One of the best examples of Russian post revolutionary propaganda ever filmed. A classic example of Sergei Eisenstein's theory of the montage this film features the now famous Odessa Steps sequence - one of the most powerful sequences ever captured on film. This sequence has been frequently imitated (an example of this can be found in Brian De Palma's 1987 film " The Untouchables"), but never equaled.

"The Gold Rush" (1925)
Charlie Chaplin at his best facing hunger and larceny amidst the Klondike's frozen wastes. This is quintessential Chaplin, sentimental and brilliant as the little tramp - the honest outcast who eventually gets the girl and the gold.

"The General" (1926)
Considered by many people to be one of Buster Keaton"s best the films. Keaton was noted for his stoically graceful characterizations and this film is certainly no exception. All too often, Keaton is overlooked by film fans - having lived in the shadow of Chaplin and Lloyd - but his genius for physical comedy is undeniable in this masterpiece. Contemporary audiences will find that Keaton has the grace of a Jackie Chan and the unflappability of a John Steed. In this film Keaton manages to accomplish the virtually impossible, successfully blending action and adventure with romance and comedy - no small achievement in and of itself.

"Metropolis" (1926)
Fritz Lang's futuristic vision of a nightmarish utopia literally sets the standards for all subsequent science fiction films. Featuring some of the best examples special effects ever captured on film, Metropolis was as cinematically ahead of its time as it was thematically. A must see for any one who loves science fiction or well made movies.

"Napoleon" (1927)
Legendary director Abel Gance's monumental historical epic details the early life of Napoleon from his early years as a student in a military college through his triumphant march into Italy. The film is admirable primarily for its extraordinary technical virtuosity. Gance made full and unprecedented use of both the camera (which literally swoops and twists through scene after scene), and visionary editing techniques. The icing on the cake occurs at the end of the film where Napoleon's triumphant entry into Italy is projected as an heroic triptych across three screens , rather than being restricted to one. Several years ago I had the pleasure of watching this film at the Midland Theater (one of the original movie palaces) where it was accompanied by a symphony orchestra conducted by Carmine Coppola (the film was re-released and edited by Francis Ford Coppola). The film lives up to its reputation as an early masterpiece and is definitely worth seeing - preferably in a theater with a live orchestra.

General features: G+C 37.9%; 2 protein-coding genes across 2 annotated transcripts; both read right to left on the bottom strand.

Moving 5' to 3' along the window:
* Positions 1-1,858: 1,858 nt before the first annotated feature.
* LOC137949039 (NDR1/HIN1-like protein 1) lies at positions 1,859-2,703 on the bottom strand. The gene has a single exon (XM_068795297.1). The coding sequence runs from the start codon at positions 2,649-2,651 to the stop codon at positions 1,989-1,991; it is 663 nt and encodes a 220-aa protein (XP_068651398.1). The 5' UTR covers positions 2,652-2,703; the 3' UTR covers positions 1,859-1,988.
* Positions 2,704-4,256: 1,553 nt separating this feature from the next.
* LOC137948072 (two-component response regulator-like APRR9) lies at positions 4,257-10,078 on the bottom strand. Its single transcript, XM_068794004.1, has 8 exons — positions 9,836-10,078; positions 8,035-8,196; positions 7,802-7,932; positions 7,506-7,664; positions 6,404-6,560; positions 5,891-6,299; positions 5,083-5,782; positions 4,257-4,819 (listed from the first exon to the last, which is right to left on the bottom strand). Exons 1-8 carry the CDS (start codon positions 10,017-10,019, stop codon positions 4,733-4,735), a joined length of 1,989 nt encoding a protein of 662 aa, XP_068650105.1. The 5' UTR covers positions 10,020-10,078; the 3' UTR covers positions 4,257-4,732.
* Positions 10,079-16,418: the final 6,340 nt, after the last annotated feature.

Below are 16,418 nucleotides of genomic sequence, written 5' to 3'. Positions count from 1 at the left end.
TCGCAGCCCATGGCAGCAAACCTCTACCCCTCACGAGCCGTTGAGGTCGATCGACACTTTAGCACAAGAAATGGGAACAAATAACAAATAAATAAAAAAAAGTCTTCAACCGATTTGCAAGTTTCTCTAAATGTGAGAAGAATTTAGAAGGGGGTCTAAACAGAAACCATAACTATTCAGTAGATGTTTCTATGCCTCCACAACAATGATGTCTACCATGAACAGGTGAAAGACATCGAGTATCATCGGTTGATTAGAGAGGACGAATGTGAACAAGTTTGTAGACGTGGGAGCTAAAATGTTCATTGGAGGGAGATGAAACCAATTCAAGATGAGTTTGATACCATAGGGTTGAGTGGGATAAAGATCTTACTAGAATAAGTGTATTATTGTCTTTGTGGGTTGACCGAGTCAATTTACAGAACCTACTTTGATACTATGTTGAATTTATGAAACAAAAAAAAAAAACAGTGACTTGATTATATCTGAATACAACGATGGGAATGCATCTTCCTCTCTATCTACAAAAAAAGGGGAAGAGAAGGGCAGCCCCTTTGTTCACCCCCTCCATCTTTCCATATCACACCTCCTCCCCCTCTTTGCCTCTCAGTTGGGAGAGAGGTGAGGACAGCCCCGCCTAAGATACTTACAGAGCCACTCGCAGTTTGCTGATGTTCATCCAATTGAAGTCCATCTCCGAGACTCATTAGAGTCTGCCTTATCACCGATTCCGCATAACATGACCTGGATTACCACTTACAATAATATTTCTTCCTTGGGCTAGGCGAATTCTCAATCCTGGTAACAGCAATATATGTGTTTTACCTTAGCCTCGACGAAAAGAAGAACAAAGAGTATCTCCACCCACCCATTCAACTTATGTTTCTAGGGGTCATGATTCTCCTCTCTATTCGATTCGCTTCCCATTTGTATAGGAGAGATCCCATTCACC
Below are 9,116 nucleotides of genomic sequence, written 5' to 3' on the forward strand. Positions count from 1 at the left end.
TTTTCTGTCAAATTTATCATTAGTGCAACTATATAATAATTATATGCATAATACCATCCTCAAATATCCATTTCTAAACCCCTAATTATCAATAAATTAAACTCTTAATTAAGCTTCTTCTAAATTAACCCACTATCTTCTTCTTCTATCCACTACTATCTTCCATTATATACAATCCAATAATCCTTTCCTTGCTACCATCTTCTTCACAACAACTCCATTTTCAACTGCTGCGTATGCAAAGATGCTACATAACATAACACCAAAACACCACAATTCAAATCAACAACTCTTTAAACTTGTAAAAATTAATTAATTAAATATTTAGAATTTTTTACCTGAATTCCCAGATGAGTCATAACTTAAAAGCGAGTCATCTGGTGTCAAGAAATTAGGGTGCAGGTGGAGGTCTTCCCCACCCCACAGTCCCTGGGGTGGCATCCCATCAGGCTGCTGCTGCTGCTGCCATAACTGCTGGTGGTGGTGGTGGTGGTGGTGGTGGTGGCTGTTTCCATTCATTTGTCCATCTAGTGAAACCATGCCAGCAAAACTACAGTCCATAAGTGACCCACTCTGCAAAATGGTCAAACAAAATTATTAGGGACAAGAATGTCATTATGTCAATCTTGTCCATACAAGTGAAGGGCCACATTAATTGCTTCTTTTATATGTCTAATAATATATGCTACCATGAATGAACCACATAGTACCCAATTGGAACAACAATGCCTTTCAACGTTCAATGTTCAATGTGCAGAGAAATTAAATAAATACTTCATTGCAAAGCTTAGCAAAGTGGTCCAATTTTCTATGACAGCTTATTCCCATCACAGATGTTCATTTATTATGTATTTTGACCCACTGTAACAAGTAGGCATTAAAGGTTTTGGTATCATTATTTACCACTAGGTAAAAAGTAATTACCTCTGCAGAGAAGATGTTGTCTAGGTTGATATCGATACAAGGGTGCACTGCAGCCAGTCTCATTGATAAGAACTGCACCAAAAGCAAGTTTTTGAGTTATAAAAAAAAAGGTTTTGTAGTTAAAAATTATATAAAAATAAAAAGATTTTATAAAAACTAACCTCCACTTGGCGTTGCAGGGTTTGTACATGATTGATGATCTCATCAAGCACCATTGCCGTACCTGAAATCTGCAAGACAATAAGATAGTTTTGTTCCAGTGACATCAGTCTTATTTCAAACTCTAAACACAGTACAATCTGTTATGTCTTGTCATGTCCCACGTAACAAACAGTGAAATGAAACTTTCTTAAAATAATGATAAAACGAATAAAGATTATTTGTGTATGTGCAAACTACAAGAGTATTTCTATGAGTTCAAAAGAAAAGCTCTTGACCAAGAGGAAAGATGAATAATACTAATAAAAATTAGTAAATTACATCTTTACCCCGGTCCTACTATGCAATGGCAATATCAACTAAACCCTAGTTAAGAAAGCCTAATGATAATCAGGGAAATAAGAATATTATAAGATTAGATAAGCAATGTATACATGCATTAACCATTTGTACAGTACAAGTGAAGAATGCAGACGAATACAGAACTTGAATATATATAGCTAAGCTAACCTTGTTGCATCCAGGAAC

"The Passion of Joan of Arc" (1928)
Danish director Carl Dreyer's haunting depiction of the martyrdom of Joan of Arc is both visually stunning and emotionally moving. The film is less about Joan of Arc's18 months of interrogations (which are condensed into a single day), than about the battle for her soul, and her quest for attainment of salvation through suffering. The film features a revolutionary reliance on close-ups and equally inventive uses of rapid cross-cutting.

"Un Chien Andalou" (1928)
When writing the script, director Luis Bunuel and Salvador Dali (yes the artist of surrealistic fame), deliberately rejected anything that made rational sense. As a consequence, providing a plot summary is nothing short of an exercise in futility. The film consists of seventeen minutes of bizarre surrealistic images. Not for the faint of heart, the film features such disturbing sequences as a woman's eye being slit open, a man poking at a seve (which is lying in the street), a boy being struck by a truck, and a literal depiction of the French phrase "ants in the palms," (which means that a man is "itching" to kill). Bunuel had a reputation for creating disturbing films and this is no exception. David Lynch - eat your heart out!